Wild rice is low in fat and has a good proportion of essential fatty acids. For every 100 grams, its protein levels are significantly higher than other types of cereals, with glutamic acid being the most abundant protein in wild rice. One hundred grams of wild rice covers more than 50 % of the recommended daily amounts for the essential amino acids tryptophan and valine. This is also the case with trace elements such as manganese, zinc, copper, and phosphorus. In addition, wild rice is a rich source of many other nutrients such as folic acid and niacin (née vitamin B3). For further nutritional information, see the nutrient tables below.1

Health aspects:

Like white rice, wild rice is gluten-free, making it an excellent choice for people who have celiac disease. Unrefined wild rice provides more minerals and B vitamins than polished white rice. In addition, wild rice is a better source of fiber and high-quality protein.


Wild rice may be infected by ergot (Claviceps), which is a parasitic fungus that grows on the ears of rye and cereal plants. Infected grains are characterized by pink or purple spots, as well as accelerated “growing,” which significantly increases the number of infected grains.2


There are four species of grasses that form the genus Zizania. Three originate from North America and the fourth one is from Asia.

North America:

  • Zizania aquatica is found in the temperate east and southeast regions of the US along the Atlantic coast from the St. Lawrence River to Louisiana.3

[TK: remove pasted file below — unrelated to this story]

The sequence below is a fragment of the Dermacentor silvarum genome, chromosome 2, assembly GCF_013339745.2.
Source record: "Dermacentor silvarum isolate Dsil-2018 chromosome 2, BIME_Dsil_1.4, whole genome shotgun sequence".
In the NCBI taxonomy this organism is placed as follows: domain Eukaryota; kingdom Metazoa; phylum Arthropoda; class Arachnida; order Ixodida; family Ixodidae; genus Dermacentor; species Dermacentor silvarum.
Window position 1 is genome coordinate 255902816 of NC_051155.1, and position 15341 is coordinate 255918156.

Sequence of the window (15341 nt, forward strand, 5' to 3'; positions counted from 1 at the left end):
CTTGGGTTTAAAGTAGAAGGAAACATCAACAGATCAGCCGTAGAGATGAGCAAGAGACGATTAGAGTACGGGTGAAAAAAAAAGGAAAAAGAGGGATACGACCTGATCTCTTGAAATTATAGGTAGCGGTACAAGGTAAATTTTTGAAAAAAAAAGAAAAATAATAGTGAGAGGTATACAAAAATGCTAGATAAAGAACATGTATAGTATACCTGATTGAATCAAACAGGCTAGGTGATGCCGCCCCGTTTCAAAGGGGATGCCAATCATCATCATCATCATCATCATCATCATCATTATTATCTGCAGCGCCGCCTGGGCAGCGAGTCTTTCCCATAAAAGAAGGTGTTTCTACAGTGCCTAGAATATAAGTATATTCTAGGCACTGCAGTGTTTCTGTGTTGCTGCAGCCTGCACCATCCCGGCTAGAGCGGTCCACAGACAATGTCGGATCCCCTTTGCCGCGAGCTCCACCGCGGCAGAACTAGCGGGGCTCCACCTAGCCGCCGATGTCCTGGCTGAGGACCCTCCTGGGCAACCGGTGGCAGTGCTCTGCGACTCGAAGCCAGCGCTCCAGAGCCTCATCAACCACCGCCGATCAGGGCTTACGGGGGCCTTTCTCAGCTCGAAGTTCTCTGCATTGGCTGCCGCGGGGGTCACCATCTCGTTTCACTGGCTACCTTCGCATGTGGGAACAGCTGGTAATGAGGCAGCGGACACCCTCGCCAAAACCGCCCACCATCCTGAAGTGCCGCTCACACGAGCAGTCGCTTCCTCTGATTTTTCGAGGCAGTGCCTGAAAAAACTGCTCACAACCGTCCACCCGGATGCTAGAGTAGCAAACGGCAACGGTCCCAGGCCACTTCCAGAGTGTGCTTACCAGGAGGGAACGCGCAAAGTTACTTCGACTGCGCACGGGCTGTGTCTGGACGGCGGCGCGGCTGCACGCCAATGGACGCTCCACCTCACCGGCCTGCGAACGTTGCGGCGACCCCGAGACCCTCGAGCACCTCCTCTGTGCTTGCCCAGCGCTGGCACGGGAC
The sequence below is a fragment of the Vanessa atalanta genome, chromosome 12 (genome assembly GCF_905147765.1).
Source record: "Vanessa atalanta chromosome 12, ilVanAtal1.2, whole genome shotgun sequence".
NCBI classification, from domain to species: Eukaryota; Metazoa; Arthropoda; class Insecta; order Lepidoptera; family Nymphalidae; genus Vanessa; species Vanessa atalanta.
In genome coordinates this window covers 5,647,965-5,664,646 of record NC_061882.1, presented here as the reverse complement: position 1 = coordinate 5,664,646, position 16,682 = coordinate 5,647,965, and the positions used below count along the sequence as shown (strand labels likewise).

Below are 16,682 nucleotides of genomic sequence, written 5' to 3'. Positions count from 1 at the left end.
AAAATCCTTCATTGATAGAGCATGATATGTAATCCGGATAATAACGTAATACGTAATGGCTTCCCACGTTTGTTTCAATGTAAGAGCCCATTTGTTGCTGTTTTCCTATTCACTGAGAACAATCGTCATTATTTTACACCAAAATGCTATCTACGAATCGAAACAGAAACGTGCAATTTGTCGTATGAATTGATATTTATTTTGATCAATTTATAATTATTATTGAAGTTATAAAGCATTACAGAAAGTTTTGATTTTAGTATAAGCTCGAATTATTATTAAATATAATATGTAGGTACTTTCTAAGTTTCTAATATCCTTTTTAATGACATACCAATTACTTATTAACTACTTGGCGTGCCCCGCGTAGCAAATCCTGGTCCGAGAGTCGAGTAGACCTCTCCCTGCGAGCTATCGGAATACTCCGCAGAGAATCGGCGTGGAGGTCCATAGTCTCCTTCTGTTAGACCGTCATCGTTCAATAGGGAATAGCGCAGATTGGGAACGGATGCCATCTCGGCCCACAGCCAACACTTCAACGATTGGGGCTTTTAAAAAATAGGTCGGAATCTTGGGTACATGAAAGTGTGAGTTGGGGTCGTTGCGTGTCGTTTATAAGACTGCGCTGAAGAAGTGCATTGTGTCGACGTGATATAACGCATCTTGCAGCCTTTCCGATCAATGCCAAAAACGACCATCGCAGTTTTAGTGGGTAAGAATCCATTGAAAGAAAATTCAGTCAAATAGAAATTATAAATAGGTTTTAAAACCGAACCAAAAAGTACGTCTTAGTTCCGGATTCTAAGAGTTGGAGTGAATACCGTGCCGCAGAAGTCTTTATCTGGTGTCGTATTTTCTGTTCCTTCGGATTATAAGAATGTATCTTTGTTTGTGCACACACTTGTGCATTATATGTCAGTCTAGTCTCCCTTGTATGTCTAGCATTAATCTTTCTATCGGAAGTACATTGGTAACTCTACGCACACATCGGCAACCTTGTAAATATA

• Zizania palustris can be found in Canada as well as in the North and Midwest of the US. Until 1980 it was considered a subspecies of Zizania aquatica.3
  • Zizania texana is endemic to a small part of Texas and is found on the upper San Marcos River.3


  • Zizania latifolia (Griseb.) is a perennial plant native to Eastern Siberia, China, Japan, Korea, Taiwan, Northeast India, Myanmar, and Vietnam.3

While it is very rare in the wild, “Manchurian wild rice” (Zizania latifolia) was introduced to New Zealand, where it is considered an invasive pest.

General information:

The genus Zizania was first coined by the botanist Carl von Linné (Carl Linnaeus). This word is derived from the Greek word “zizánion” which means “growing in water”. Like white rice (Oryza sativa), it also belongs to the Oryzeae tribe of the true grasses family (Poaceae).4

While considered a delicacy in North America, the grain is eaten less in China. Instead, the grass is grown for its thick, fleshy stems, which are used as vegetables. The stems of Manchurian wild rice are infected by the smut fungus, Ustilago esculenta, and are therefore prone to swelling. This inhibits the production of flowers and brings on asexual reproduction.5 In China, these vegetables are known as gau-sun (高笋) or jiaobai (茭白).

Literature — sources:

  1. USDA, US-Amerikanische Nährwertdatenbank.
  2. Peterson, Lee, A Field Guide to Edible Wild Plants of Eastern and Central North America (Houghton Mifflin Company, New York City), p. 228.
  3. Information zur Verteilung der jeweiligen Spezies unter USDA Natural Resources Conservation Service (
  4. Wikipedia (German language). Wild rice.
  5. Simoons, Frederick J. (1991). Food in China: a cultural and historical inquiry. CRC Press. p. 559. ISBN 978-0-8493-8804-0.